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Kai Kohlhoff discusses the promise and pitfalls of doing science with distributed computing
For all the value it provides, analytical chemistry doesn’t get the recognition it deserves, say Mark Powell and Steven Lancaster
David Smith wonders why gay scientists seem to stay unseen, and asks does it matter?
Where will our chemicals come from when the oil wells run dry? Jose Lopez-Sanchez discusses renewable feedstocks
Jay Siegel is building the future of China’s Tianjin University by looking to its past – combining the academic cultures of east and west
Fracking won’t plug the gap in crude oil’s falling figures, says Chris Rhodes. Oil’s exhaustion is inevitable
William Bains worries that scientists are losing their way in the wild frontiers of research
We can’t afford to let the demand for cheaper medicines force compromises on quality, says Steven Ford
Proposals for doctoral training centres lack one important element, says David Parker: some science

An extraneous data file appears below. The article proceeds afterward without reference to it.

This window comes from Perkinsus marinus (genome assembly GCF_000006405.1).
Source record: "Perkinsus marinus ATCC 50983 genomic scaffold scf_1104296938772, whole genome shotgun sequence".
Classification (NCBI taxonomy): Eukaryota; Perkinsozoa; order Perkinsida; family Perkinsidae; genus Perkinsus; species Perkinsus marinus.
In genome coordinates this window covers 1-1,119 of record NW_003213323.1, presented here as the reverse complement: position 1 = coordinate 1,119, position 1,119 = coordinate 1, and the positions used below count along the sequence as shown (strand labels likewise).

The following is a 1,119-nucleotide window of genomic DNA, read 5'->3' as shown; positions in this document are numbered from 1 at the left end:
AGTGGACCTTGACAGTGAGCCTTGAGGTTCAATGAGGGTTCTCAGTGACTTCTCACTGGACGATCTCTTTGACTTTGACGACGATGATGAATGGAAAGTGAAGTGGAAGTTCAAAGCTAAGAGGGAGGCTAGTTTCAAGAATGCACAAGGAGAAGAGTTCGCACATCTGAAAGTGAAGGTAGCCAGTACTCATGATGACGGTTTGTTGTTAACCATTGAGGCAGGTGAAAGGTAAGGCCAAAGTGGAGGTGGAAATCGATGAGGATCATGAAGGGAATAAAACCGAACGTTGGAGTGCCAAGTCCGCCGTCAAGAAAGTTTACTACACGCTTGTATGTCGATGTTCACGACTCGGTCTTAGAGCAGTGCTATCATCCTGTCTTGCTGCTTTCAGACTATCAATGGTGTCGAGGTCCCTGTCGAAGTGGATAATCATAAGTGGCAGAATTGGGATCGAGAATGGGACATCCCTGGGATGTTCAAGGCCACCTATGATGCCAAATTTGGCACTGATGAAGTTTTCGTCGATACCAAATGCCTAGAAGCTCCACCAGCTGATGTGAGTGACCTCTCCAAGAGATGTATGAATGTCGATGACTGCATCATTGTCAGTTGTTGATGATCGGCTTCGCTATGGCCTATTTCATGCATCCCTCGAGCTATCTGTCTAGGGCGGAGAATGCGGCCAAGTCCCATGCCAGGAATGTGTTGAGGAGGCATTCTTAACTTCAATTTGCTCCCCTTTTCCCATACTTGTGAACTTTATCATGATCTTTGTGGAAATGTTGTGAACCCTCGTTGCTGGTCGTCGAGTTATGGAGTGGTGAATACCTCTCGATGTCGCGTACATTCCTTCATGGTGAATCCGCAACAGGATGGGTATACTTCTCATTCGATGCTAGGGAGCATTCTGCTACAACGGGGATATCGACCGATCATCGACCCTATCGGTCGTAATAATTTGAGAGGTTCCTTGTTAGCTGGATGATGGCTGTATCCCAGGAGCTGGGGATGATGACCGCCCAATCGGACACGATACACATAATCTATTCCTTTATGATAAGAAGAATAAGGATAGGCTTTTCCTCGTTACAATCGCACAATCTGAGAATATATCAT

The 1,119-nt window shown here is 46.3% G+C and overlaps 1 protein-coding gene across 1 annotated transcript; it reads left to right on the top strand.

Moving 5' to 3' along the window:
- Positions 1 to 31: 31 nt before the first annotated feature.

Pursuing skewed priorities and easy options has impoverished the pharmaceutical industry, says David Lathbury.
Hydrogen as an important fuel is no pipe dream, says Martin Smith
Henry Rzepa explains why our data deserves a place all its own
Hype and fanciful predictions are distracting society from finding realistic solutions, say William Banholzer and Mark Jones
Diversity breeds creativity, says Geri Richmond, but only if everyone feels part of the team
Julia Higgins discusses gender diversity in the sciences, what has been achieved and what still needs to be done
The time for the chemical sector to report the environmental impact of its products is long overdue, says Michael Collins
Small steps by synthetic chemists could mean giant leaps for those who follow, says Karl Collins
Alwyn Davies recounts how five Japanese students and their chemist mentor changed Japanese society forever
Jim Al-Khalili discusses the risks involved in switching to a new area of research and invites chemists to take a quantum biology leap
Society should be prepared to see its reliance on fossil fuels continue long into the 21st century, says Arno de Klerk
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